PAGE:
A total of 69 patients with a probable history of psychosis or psychotic symptoms and 26 patients with psychiatric diagnoses other than psychosis participated in a survey conducted over the Internet. Multiple control measures aimed to secure response validity. All patients were currently or had previously been treated with 5-Fluoracil mw antipsychotic agents. A questionnaire comprising 49 items and measuring possible effects of antipsychotics on cognition and emotion was administered.
For 30 out of 49 items a clear response pattern emerged,
which was similar for patients with psychotic disorders and patients with other diagnoses. Factor analysis of these items revealed three main effects of antipsychotic medication related to doubt and self-doubt, cognitive and emotional numbing, and social withdrawal.
Antipsychotic treatment appears to be connected to a number of negative subjective effects on cognition and emotion. Further studies are warranted to assess how these effects impact on the patients’ subjective well-being selleckchem and quality of life, as well as their association with antipsychotic efficacy on one hand, and adherence rates on the other. Induction of doubt and dampening of emotion may be one reason why antipsychotics work and at the same time offer an explanation why they are experienced as rather unpleasant
and are eventually discontinued by many patients. (C) 2013 Elsevier Ltd. All rights reserved.”
“Prepulse inhibition (PPI) of the startle response is a classic model of sensorimotor gating. Robust PPI impairments can be induced by dopamine agonists such as the indirect agonist amphetamine. The antipsychotic clozapine can attenuate PPI impairment induced by dopamine agonists. Clozapine is a complex drug with antagonistic effects on a variety of receptors, including serotonin and histamine. The relative contribution of its selleck component actions to its efficacy is still unclear.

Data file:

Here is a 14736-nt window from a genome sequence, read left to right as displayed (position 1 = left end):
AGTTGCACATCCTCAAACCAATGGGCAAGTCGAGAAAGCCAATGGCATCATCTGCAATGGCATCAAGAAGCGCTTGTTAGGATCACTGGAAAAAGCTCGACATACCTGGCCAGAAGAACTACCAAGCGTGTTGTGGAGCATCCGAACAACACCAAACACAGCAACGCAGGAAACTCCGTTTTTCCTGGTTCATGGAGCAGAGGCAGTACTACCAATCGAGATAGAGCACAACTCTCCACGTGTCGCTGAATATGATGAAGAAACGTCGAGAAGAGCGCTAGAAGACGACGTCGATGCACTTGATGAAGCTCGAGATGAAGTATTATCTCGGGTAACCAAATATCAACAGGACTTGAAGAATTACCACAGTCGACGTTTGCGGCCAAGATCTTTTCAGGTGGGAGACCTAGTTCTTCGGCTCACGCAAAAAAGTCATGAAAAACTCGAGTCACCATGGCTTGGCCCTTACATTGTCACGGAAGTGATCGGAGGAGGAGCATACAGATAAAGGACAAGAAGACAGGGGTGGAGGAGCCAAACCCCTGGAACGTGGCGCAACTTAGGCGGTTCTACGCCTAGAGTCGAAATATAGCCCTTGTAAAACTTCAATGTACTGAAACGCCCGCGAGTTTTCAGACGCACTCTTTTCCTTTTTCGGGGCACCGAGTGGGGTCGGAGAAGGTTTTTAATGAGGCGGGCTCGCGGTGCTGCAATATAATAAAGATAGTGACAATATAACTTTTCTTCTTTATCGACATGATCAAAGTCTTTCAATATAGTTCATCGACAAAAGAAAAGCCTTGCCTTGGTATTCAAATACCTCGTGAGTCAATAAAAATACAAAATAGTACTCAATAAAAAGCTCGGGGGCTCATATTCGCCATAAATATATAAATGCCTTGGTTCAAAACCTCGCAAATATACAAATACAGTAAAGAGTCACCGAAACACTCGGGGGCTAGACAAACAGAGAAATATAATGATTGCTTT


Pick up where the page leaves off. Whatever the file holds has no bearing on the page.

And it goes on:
To better characterize the role of histamine and serotonin receptors in the modulation of PPI in rats, we studied the effects of the H-1 histamine antagonist pyrilamine (10, 20, and 40 mg/kg) on amphetamine-induced (1 mg/kg) PPI deficits (Experiment 1); and the interaction
of pyrilamine (20 mg/kg) with the 5-HT2 antagonist ketanserin (1 and 2 mg/kg) on the amphetamine-induced PPI disruption (Experiment 2).
Tactile startle stimuli consisted of 30 PSI air-puffs. Three acoustic prepulse intensity levels were used: 68, 71, and 77 dB, presented on a 65-dB background noise. In both experiments, all animals received all drug doses and combinations with different counterbalanced orders.
Pyrilamine (20 mg/kg) was effective in counteracting the PPI impairment caused by amphetamine administration, whereas ketanserin exacerbated the amphetamine-induced PPI deficit.
Based on its ability to reverse amphetamine-induced PPI deficits, blockade of histamine H-1 receptors seems to contribute to the therapeutic effect of the antipsychotic clozapine.